By MARGHERITA STANCATILaila Nabizadeh, a 13-year-old Afghan drummer, will be performing in New York's Carnegie Hall this month, as part of Afghanistan's only national orchestra, which has been touted as a symbol of the country's progress since the Taliban's downfall. But when she returns from her U.S. tour, the new, more conservative winds blowing in Kabul are threatening her budding music career. Ms. Nabizadeh and 10 other members of the youth orchestra are residents of a charity-run girls' shelter in Kabul. She was sent here to get an education by her parents, who live in the remote eastern province of Nuristan, much of which is under Taliban control.The tour was planned in late 2011, but in September, Afghanistan's Ministry of Labor and Social Affairs ordered the shelter to halt its music program and replace it with religious classes. Music other than the national anthem and patriotic songs risks "tempting people toward immorality and is against Islam," said Wasil Noor Momand, the deputy minister for social affairs who signed the order. "Afghanistan is an Islamic country and we want our children to be raised in an Islamic way." The order added that once the girls turn 18, they must leave the shelter, and return to their families in the countryside. Ms. Nabizadeh doesn't know what she will do if she can't become a drummer. But she knows for sure that she doesn't want to go back to her home valley, where girls marry young and music is taboo. "I love playing the drums," she said in an interview at the Kabul shelter. "I want to stay here." As the U.S.-led coalition withdraws in coming years, the move against young musicians is one sign Afghanistan is backsliding on basic rights acquired following the 2001 U.S.-led invasion that ousted the Taliban regime, which considered music un-Islamic and banned it. Although the central government's official position is that it supports music education among children, music is viewed as blasphemous by Taliban mullahs and some Afghan government officials, and girls face an even-stronger backlash. "We support the promotion of music, especially of Afghan music," said Aimal Faizi, spokesman for Afghan President Hamid Karzai, who he said wasn't aware of the ministry's order. But political uncertainty and the possibility of a Taliban comeback, is emboldening some officials to promote more conservative agendas. "Everyone is getting more conservative because they are worried that the Taliban will come back or join the government," said Afghan lawmaker Elay Ershad, a member of a parliamentary committee that pushed for a ban on teaching music—a decision she opposed. "It's killing me." The Afghan Child Education and Caring Organization runs Ms. Nabizadeh's shelter. Some 30 other girls studying music live there, many of them from the country's most violent regions. The charity running the shelter partners with the Afghanistan National Institute of Music, the country's recently established music academy, which encourages the girls to audition. Ms. Nabizadeh, who moved to Kabul at the age of 9, enrolled in the academy two years ago. For now, in the shelter's basement-turned-music room, drum rhythms still accompany the piano. Andeisha Farid, who runs the charity, said she has launched a complaint against the ministry's order and is still waiting for a reply. The parliamentary committee is also reviewing her request to let the girls continue their music classes. It isn't clear, however, how long she could resist the crackdown. "We are scared these voices will get louder," she said. "It's not only under the Taliban—it's still very difficult for these girls to play music." Years of Taliban rule and war took a toll on the country's once-flourishing music scene. "The Taliban destroyed all my instruments and hanged some of them from trees," said Ustad Amruden, a player of dilruba, a traditional Afghan stringed instrument. The frail-looking, soft-spoken 70-year-old, who is now a teacher at the music academy, recounted having to flee overnight to Quetta, Pakistan, fearing for his life. Though the Taliban have softened their prohibitions on photography, television and girls' education in recent years, "Music is strictly forbidden in Islam," said Taliban spokesman Zabihullah Mujahid. The music academy where Mr. Amruden teaches and Ms. Nabizadeh studies has around 140 students, boys and girls from the age of 9. Sponsored chiefly by the World Bank, the academy operates under the auspices of Afghanistan's Ministry of Education. Ahmad Naser Sarmast, the academy's director, said he is confident that music education will survive. "The time when children were deprived of music is gone now," said Mr. Sarmast, a musicologist who started the academy three years ago with the aim of reviving the country's moribund music scene. He said the academy—unlike the girls' shelter— hasn't faced pressure to curb its music-education program. As part of the school's policy, half of the student body comes from underprivileged backgrounds. A majority of them, like Ms. Nabizadeh, were recruited from shelters scattered around the Afghan capital. Others are former street hawkers, who sold chewing gum and plastic bags in Kabul before taking up clarinets, violins and cellos. One recent morning, boys and girls carrying tablas, xylophones and guitars shuffled noisily between classrooms, as members of the school's orchestra crammed in a wood-paneled room for rehearsals ahead of their U.S. trip. They played "The Four Seasons of Afghanistan," a version of Antonio Vivaldi's violin concertos adapted to include Afghan instruments like the plucked string rabab. Their tour, partly funded by the U.S. Embassy in Kabul, includes stops at Washington's John F. Kennedy Center on Feb. 7, and a performance in New York's Carnegie Hall on Feb. 12. The young musicians said they are looking forward to the trip. For most, it will be their first time outside Afghanistan, or on a plane. "I'm really happy to be going to America," said Sapna Rahmati, an aspiring pianist. But she is aware of music's uncertain position in her country. "The Taliban don't want the music school, and they don't want girls to go to school," said the 10-year-old, who lives in the same shelter as Ms. Nabizadeh. The U.S. Embassy in Kabul said it wouldn't welcome attempts to restrict music education for children. "Music and music education teaches tolerance, it brings everyone together in a spirit of peace," said embassy spokesman David Snepp. "Once that happens, it's very difficult to reverse." But Ms. Ershad, the lawmaker, fears what will end up happening as U.S.-led troops leave and the global spotlight shifts away from Afghanistan. "Women's rights and music are soft targets," said Ms. Ershad, a former government adviser on gender issues and a mother of two. "I'm really worried."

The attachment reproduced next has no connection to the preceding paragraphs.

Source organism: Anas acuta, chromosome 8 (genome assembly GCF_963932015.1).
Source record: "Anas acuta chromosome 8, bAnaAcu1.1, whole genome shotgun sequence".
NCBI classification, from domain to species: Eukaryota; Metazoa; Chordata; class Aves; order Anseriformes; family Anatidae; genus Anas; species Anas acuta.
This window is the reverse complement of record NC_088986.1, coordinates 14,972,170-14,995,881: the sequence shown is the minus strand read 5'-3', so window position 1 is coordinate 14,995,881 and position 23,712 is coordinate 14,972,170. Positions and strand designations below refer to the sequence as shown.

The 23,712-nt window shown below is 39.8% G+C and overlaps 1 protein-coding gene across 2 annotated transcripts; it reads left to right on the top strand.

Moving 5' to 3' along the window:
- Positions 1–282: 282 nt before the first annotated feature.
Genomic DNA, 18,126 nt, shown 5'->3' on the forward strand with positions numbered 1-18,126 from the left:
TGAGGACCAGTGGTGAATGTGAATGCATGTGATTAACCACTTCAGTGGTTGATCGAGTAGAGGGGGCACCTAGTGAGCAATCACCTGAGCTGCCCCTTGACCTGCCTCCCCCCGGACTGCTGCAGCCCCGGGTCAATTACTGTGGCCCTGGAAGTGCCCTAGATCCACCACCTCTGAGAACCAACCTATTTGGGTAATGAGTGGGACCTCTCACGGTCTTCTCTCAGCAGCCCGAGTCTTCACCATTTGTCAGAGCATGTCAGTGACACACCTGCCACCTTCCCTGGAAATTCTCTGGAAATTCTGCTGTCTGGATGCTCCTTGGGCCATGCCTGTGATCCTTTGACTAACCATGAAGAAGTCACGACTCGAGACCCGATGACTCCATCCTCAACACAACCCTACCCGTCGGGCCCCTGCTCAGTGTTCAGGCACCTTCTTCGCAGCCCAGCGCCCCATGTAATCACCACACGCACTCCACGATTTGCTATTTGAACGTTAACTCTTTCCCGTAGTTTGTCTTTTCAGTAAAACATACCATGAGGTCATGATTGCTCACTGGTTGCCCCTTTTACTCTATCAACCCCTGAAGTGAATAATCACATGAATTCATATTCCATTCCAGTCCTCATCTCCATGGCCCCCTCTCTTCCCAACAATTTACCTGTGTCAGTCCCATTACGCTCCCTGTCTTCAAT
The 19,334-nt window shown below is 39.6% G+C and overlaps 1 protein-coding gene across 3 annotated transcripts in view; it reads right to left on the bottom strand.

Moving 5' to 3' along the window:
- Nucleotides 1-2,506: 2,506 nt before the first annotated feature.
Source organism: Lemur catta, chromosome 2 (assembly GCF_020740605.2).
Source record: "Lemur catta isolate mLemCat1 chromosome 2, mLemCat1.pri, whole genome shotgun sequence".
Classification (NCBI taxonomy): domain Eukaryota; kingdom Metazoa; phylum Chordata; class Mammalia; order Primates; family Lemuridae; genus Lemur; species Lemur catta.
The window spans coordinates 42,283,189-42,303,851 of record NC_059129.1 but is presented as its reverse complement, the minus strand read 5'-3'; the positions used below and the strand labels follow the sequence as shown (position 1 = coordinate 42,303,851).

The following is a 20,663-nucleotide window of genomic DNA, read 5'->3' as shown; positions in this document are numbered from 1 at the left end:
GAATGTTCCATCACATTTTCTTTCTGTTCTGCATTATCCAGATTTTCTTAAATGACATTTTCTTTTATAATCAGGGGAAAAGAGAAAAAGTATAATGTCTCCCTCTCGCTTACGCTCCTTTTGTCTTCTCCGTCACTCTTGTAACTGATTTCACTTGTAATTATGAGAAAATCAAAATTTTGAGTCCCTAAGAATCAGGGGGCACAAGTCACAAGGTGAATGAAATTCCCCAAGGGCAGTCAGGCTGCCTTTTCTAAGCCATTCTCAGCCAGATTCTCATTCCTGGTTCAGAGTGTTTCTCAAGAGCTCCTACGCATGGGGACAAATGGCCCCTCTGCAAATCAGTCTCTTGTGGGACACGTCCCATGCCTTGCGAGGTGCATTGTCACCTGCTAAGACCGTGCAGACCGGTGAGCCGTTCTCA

India may be the first country to impose travel restrictions on Pakistan because of its polio problem which threatens to become an international headache. India Today reported on January 28 that the Delhi government has written to its transport and railway authorities to allow screening of children coming from Pakistan or going there. It wants the health department to set up a permanent system at the Ambedkar Stadium and Old Delhi railway station where the Samjhauta Express arrives. Such screening is also carried out in Jammu and Kashmir as well as Munabao, in Rajasthan from where a train goes to Karachi. Delhi has been polio-free since 2009, said the newspaper. “We will be pushed back by at least two years if another case now comes up,” Delhi health minister Dr AK Walia said in the news report. Indian alarm can be seen in the light of reports earlier this month that samples of a strain of polio virus linked to Sukkur were found in Cairo. Egypt has been polio-free since 2004. The panicked Pakistani Embassy in Delhi has written to the Pakistan Polio Cell about this news that Delhi wants to take no chances. An official working with the PM’s polio cell said, “This is a crucial time for Pakistan to take the polio issue seriously. Lowering the number of cases in 2012 was a big achievement but now transmission of the virus to other countries is a serious cause of concern.” For its part, the Civil Aviation Authority has told all airport managers to fully cooperate with health officials to set up vaccination counters in all international departure lounges in Pakistan.The Express Tribune
indiatimes.comIndia on Thursday rejected Pakistan's claims that Indian troops had beheaded several of its soldiers in the past, with defence minister AK Antony dubbing the allegations "totally baseless". The Indian Army said it "did not indulge in unsoldierly acts" like the Pakistan army, "regular" troops of which had beheaded Lance-Naik Hemraj and mutilated the body of another soldier of 13 Rajputana Rifles after crossing over into the Mendhar sector in J&K on January 8. As per some reports, Pakistan army has complained to the UN Military Observer Group in India and Pakistan (UNMOGIP) that Indian troops over the last 15 years had executed, beheaded several of its soldiers in cross-border raids. "The very fact that Pakistan has not raised any such issue in bilateral interactions, including DGMO-level talks, since 1998 shows the allegations levelled against the Indian Army are misleading. Moreover, since the 1972 Simla Agreement, the relevance of UNMOGIP itself is questionable," a senior officer said. Antony, on his part, said though the tension along the line of control in J&K had "reduced" after the two armies stopped exchanging cross-border fire on January 16, India will not be hasty in normalizing relations with Pakistan. "We can't lower our guard. We have to be vigilant all the time ... we have to wait and watch," he said.